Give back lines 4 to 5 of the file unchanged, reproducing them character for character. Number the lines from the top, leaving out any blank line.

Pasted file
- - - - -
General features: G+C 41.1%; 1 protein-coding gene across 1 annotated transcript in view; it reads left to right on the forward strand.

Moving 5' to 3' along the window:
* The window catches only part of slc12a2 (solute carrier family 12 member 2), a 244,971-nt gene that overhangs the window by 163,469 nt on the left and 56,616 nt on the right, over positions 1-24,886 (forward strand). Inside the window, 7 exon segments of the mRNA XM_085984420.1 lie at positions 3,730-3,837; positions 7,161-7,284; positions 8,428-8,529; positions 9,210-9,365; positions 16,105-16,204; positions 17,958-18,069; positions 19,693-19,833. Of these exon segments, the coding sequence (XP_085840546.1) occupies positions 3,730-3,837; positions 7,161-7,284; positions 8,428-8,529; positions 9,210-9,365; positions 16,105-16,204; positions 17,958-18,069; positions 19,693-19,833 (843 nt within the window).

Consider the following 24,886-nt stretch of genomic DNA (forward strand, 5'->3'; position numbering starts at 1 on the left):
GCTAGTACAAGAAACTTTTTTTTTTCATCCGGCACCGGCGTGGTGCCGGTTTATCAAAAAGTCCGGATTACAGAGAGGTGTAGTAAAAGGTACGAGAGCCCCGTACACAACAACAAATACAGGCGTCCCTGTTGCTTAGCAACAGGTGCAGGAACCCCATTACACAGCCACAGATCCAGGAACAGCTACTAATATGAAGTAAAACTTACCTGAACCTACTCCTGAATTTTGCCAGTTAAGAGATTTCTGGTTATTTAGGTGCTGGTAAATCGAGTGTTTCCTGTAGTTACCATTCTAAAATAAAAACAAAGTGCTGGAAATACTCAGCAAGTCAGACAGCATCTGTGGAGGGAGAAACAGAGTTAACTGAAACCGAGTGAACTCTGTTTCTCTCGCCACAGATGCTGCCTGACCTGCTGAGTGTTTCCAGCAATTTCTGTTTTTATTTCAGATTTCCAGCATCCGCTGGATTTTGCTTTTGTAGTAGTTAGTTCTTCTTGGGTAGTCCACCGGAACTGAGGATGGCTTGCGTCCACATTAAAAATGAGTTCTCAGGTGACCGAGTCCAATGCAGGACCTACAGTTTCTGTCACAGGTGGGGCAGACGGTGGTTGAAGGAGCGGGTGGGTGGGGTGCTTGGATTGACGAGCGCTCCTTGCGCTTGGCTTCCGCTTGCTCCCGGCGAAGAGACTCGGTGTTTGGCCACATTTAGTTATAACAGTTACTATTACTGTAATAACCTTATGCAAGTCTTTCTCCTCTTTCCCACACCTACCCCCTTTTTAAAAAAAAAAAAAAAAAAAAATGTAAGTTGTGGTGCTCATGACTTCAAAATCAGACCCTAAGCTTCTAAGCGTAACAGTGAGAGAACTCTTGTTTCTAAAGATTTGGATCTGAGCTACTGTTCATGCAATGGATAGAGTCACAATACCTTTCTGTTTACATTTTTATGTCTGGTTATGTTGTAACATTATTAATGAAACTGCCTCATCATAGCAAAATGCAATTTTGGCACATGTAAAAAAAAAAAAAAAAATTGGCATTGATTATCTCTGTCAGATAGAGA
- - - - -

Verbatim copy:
Consider the following 24,886-nt stretch of genomic DNA (forward strand, 5'->3'; position numbering starts at 1 on the left):
GCTAGTACAAGAAACTTTTTTTTTTCATCCGGCACCGGCGTGGTGCCGGTTTATCAAAAAGTCCGGATTACAGAGAGGTGTAGTAAAAGGTACGAGAGCCCCGTACACAACAACAAATACAGGCGTCCCTGTTGCTTAGCAACAGGTGCAGGAACCCCATTACACAGCCACAGATCCAGGAACAGCTACTAATATGAAGTAAAACTTACCTGAACCTACTCCTGAATTTTGCCAGTTAAGAGATTTCTGGTTATTTAGGTGCTGGTAAATCGAGTGTTTCCTGTAGTTACCATTCTAAAATAAAAACAAAGTGCTGGAAATACTCAGCAAGTCAGACAGCATCTGTGGAGGGAGAAACAGAGTTAACTGAAACCGAGTGAACTCTGTTTCTCTCGCCACAGATGCTGCCTGACCTGCTGAGTGTTTCCAGCAATTTCTGTTTTTATTTCAGATTTCCAGCATCCGCTGGATTTTGCTTTTGTAGTAGTTAGTTCTTCTTGGGTAGTCCACCGGAACTGAGGATGGCTTGCGTCCACATTAAAAATGAGTTCTCAGGTGACCGAGTCCAATGCAGGACCTACAGTTTCTGTCACAGGTGGGGCAGACGGTGGTTGAAGGAGCGGGTGGGTGGGGTGCTTGGATTGACGAGCGCTCCTTGCGCTTGGCTTCCGCTTGCTCCCGGCGAAGAGACTCGGTGTTTGGCCACATTTAGTTATAACAGTTACTATTACTGTAATAACCTTATGCAAGTCTTTCTCCTCTTTCCCACACCTACCCCCTTTTTAAAAAAAAAAAAAAAAAAAAATGTAAGTTGTGGTGCTCATGACTTCAAAATCAGACCCTAAGCTTCTAAGCGTAACAGTGAGAGAACTCTTGTTTCTAAAGATTTGGATCTGAGCTACTGTTCATGCAATGGATAGAGTCACAATACCTTTCTGTTTACATTTTTATGTCTGGTTATGTTGTAACATTATTAATGAAACTGCCTCATCATAGCAAAATGCAATTTTGGCACATGTAAAAAAAAAAAAAAAAATTGGCATTGATTATCTCTGTCAGATAGAGA